What is Geocaching – How to Do It Instructions

Camping geocaching hiking trail

Geocaching and How to Have Fun With It

Geocaching is simply hi-tech treasure hunting, where the treasure is the fun of the hunt. But instead of using a treasure map, a GPS, (Global Positioning System), the device is used.

The concept:
Some type of container is hidden – somewhere – and its location, (given in latitude and longitude coordinates), is listed on an online geocaching site, and folks with GPS devices try to find it.

But – when found, it is left in place for others to find. Only the log book, (or scroll), is signed, and the details of the find are recorded on a geocaching website.

The goal, and treasure, of geocaching is the fun of the hunt – not the acquisition of the cache contents.

A brief Geocaching video:

The details of Geocaching:

  1. A geocache is a container that is hidden somewhere.
    • The container can be as small as a bolt or pen-top, or as large as a 5-gal. bucket. The most common are screw-top plastic or Tupperware-type containers.
    • It must contain at least a log book, but may also contain tokens, coins, or any other small trinket-type items. (Geocache Swag)
    • There different difficulty levels of “hidden” – from simply out-of-sight, or lightly camouflaged, to hidden under rocks underwater, or in fake real-life items, like fake; tree limbs, rocks, fence caps, conduit boxes, bolts, and anything else you can imagine. The container only has to be big enough to hold a log scroll.
    • Anyone can create a geocache and list its location. No special permissions or containers needed.
      *See more about geocache containers and how to make one.
  2. The location of the geocache, (longitude and latitude), is posted on a geocaching website – the main one is geocaching.com – where it is available to other geocachers.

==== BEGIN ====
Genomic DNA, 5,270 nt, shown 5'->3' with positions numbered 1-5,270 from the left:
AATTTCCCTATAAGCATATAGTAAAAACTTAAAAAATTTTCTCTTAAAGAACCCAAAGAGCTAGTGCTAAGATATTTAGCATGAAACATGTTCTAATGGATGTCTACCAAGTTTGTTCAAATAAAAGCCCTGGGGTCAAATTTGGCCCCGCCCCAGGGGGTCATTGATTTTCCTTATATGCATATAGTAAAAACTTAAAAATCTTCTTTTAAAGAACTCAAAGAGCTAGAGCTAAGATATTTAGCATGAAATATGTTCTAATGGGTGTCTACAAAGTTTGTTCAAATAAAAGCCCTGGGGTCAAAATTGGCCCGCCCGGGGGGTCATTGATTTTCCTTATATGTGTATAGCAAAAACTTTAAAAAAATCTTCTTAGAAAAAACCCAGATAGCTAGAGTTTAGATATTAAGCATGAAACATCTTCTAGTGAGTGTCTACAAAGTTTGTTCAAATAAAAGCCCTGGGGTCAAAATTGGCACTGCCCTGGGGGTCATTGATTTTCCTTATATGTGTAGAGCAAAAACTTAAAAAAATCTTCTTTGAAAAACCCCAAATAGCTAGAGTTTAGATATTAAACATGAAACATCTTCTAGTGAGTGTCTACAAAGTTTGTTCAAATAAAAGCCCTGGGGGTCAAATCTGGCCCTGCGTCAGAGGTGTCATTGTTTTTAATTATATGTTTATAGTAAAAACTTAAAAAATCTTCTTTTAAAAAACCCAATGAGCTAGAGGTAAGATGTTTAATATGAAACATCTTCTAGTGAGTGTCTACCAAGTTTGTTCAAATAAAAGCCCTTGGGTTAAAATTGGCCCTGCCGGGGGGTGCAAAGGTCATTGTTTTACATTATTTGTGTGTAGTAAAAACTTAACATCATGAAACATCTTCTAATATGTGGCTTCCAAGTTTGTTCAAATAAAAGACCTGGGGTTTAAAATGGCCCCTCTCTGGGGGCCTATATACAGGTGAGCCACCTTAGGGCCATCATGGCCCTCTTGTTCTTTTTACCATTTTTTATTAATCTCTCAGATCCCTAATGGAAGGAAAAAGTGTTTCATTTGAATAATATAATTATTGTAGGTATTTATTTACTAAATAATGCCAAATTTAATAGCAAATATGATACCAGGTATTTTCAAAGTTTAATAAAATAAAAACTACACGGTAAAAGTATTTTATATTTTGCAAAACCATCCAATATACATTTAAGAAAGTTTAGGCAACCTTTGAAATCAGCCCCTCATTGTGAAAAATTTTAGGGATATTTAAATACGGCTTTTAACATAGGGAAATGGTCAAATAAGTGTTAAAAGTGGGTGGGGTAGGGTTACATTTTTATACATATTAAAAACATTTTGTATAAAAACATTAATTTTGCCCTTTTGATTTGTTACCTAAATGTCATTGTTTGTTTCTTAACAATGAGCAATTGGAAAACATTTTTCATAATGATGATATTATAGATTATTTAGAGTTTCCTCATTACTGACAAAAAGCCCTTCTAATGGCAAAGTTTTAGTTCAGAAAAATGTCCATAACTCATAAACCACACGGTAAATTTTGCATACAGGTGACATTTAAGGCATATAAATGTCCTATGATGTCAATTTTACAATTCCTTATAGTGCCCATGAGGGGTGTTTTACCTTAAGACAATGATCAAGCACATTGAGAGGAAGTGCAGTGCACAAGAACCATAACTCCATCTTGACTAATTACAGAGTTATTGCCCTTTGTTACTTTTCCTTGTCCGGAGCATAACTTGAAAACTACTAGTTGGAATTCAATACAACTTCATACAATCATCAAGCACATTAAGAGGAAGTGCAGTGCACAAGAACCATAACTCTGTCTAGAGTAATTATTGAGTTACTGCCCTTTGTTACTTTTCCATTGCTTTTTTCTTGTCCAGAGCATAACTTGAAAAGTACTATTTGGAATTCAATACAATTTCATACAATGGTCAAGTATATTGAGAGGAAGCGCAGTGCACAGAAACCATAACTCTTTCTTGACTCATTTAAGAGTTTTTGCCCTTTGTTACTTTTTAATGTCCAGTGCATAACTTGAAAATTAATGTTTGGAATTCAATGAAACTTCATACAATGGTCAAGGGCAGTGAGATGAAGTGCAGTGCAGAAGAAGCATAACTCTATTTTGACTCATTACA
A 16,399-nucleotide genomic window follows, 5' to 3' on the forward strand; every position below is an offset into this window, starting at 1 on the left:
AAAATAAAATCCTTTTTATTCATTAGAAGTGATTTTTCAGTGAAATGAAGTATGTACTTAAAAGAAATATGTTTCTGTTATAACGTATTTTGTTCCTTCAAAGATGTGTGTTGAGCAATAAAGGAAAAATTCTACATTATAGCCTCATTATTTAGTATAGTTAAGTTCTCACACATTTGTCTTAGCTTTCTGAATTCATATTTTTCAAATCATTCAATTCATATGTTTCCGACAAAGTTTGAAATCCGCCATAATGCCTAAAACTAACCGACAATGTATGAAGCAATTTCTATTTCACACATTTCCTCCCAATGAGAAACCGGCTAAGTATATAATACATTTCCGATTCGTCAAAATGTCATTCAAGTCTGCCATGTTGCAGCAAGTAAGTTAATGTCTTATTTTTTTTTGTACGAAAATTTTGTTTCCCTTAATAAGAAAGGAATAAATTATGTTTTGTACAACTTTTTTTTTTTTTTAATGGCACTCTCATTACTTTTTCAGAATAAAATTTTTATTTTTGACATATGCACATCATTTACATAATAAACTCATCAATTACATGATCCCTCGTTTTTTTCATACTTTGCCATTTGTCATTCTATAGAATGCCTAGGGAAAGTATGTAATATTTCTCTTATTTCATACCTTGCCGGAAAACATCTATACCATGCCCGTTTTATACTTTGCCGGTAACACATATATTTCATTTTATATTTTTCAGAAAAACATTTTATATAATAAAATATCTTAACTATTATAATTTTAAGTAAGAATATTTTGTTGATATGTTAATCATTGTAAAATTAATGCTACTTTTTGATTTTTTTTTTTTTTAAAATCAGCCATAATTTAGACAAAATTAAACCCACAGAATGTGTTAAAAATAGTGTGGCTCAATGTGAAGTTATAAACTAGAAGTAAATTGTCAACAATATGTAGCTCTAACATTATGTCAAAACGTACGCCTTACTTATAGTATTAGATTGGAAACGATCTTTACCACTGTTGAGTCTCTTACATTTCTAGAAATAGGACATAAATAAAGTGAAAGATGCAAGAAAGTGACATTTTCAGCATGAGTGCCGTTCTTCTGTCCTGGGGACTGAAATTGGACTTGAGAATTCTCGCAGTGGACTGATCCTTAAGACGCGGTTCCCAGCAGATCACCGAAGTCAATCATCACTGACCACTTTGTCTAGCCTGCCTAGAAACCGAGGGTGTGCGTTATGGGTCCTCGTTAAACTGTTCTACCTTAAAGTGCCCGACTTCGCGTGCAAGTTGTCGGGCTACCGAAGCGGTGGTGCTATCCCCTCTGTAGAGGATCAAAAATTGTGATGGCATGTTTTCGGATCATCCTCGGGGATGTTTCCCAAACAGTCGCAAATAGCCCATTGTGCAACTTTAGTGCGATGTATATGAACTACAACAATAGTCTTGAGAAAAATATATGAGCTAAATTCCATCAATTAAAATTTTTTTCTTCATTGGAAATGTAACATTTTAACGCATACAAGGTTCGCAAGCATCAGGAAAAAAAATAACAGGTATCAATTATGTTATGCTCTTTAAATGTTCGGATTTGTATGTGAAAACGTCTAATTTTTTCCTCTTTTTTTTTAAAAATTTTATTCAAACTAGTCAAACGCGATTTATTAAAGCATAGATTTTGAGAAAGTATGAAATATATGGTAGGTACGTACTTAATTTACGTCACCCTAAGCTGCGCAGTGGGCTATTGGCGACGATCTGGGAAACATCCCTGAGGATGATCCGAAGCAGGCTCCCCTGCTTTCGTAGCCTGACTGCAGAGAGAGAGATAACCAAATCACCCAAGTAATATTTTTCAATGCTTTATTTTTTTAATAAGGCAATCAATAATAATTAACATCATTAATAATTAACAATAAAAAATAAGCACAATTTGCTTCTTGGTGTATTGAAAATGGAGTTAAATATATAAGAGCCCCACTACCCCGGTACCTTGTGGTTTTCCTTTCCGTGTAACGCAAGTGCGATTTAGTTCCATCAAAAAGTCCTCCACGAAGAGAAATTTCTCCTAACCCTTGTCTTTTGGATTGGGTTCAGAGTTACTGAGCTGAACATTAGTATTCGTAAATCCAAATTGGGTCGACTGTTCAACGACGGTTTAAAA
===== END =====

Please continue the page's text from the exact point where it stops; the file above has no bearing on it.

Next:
3. Geocache hunters go online and find caches listed in the area they plan to visit, (or want to hunt), and then use GPS devices, or smartphones with GPS apps, to search for it – the treasure hunt.
    • Most important tip for new searchers – be sure to check the cache details. Match the cache terrain and difficulty levels with the amount of effort you are willing to make. Choosing micro-caches hidden in the Andes might not be the best choice for 1st-time searchers
  4. Once found – the finder signs the log book, (or scroll), then carefully replaces the geocache for others to find. If it contains swag, finders are welcome to take a souvenir, but courtesy requires that if you take something – you leave something.
  5. After the searcher finds a cache, they note it in their geocache journal, and return to the website and record their find and any comments they have regarding it.

Camping and Hiking Geocaching:

Although Urban Geocaching has skyrocketed in popularity, it all started in a camping and hiking environment, and the biggest contrast between the two is the actual geocache itself, and the “geo swag” concept. (Urban geocaches generally don’t have “swag”)

camping geocache container

  • Most camping and hiking geocaches are large enough to contain an actual log book, and some trinkets to be shared or exchanged with other seekers. The concept is that you take a momento-type trinket or token, (often referred to as “swag”), out – and put one of your own in. Typical trail caches range from the size of small tin or Tupperware container to that of a shoe box.

But… just because these types of caches are a little larger doesn’t mean they are just sitting in plain view, (or in an obvious container) – waiting to be stumbled upon. Remembering that the real fun, (and challenge), is in the hunt, here are some examples of geocaches hidden in nature:

camping geocache containers

All nature caches are not that devious, or difficult to find. The examples below show some of the less challenging finds.

camping geocache container

*See more about geocache containers and how to make one.